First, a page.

Loytr, the company that makes the popular MyPad app, has once again beaten Facebook itself to the iPad. The company debuted Timelines for Facebook on Tuesday, a native app that brings the social network’s new Timeline user interface to the iPad.
“This is the only way you can interact with the new Timeline profile in your iPad,” Loytr’s CEO Cole Ratias said in a recent interview. “You can’t do it if you go to the Safari browser.”
Ratias walked me through a demo of the app, and it was a solid experience. The Timelines interface, which is heavy on photos and encourages browsing around, is uniquely well-suited to the iPad. You can use the app to flip through your friends’ Timelines alphabetically or randomly, so it’s a nice way to casually rediscover friends’ profiles you may not have checked out in a while.
For now the app is quite basic; for instance, it doesn’t have all the extra features that MyPad has, such as the ability to post the same updates to both Facebook and Twitter through the app. Also, some of the third-party apps that incorporate with Facebook’s open graph initiative may not work so smoothly within Loytr’s new iPad app. But Ratias says more updates are in the works, as Facebook itself continues to work out kinks with the new Timelines experience.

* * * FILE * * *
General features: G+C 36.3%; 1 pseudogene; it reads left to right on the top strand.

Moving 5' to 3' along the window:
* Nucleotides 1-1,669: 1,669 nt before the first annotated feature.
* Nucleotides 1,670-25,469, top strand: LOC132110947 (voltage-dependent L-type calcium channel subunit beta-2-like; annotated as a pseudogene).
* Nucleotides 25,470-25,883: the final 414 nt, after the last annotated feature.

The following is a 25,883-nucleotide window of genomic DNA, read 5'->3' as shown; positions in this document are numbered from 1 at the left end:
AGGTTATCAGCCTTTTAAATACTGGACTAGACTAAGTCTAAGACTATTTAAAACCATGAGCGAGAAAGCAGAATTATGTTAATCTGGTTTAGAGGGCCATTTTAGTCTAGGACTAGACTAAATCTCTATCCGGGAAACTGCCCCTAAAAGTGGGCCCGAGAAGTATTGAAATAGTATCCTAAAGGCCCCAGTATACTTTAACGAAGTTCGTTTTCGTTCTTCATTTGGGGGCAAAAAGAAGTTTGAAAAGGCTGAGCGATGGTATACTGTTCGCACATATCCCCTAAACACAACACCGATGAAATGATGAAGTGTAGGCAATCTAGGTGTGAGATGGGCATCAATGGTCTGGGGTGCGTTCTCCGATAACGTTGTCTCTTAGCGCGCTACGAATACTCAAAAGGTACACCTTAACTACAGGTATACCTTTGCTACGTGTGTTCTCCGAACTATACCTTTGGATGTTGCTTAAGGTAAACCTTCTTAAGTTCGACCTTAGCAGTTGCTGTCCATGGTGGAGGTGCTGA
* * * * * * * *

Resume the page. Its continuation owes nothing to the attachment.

As far as Loytr’s flagship MyPad app goes, Ratias tells me growth and user engagement is stronger than ever, even though Facebook finally debuted its own native iPad app last month. If anything, MyPad has seen a boost in recent weeks, Ratias said: “We saw a 25- to 30-percent spike after Facebook’s own iPad app launched, while all our original competitors have fallen behind.” According to Loytr, MyPad is currently on one in four iPads — more than 8 million unique devices — with more than 25 million downloads and upwards of 2.5 million daily active users.
That success has allowed Loytr to become very stable financially. “We’ve been profitable since the day we launched,” Ratias said, noting the company’s apps serve some 10 million ads per day. That’s more than a lot of startups can say — but when one of your competitors is Facebook itself, you can’t be too well-prepared.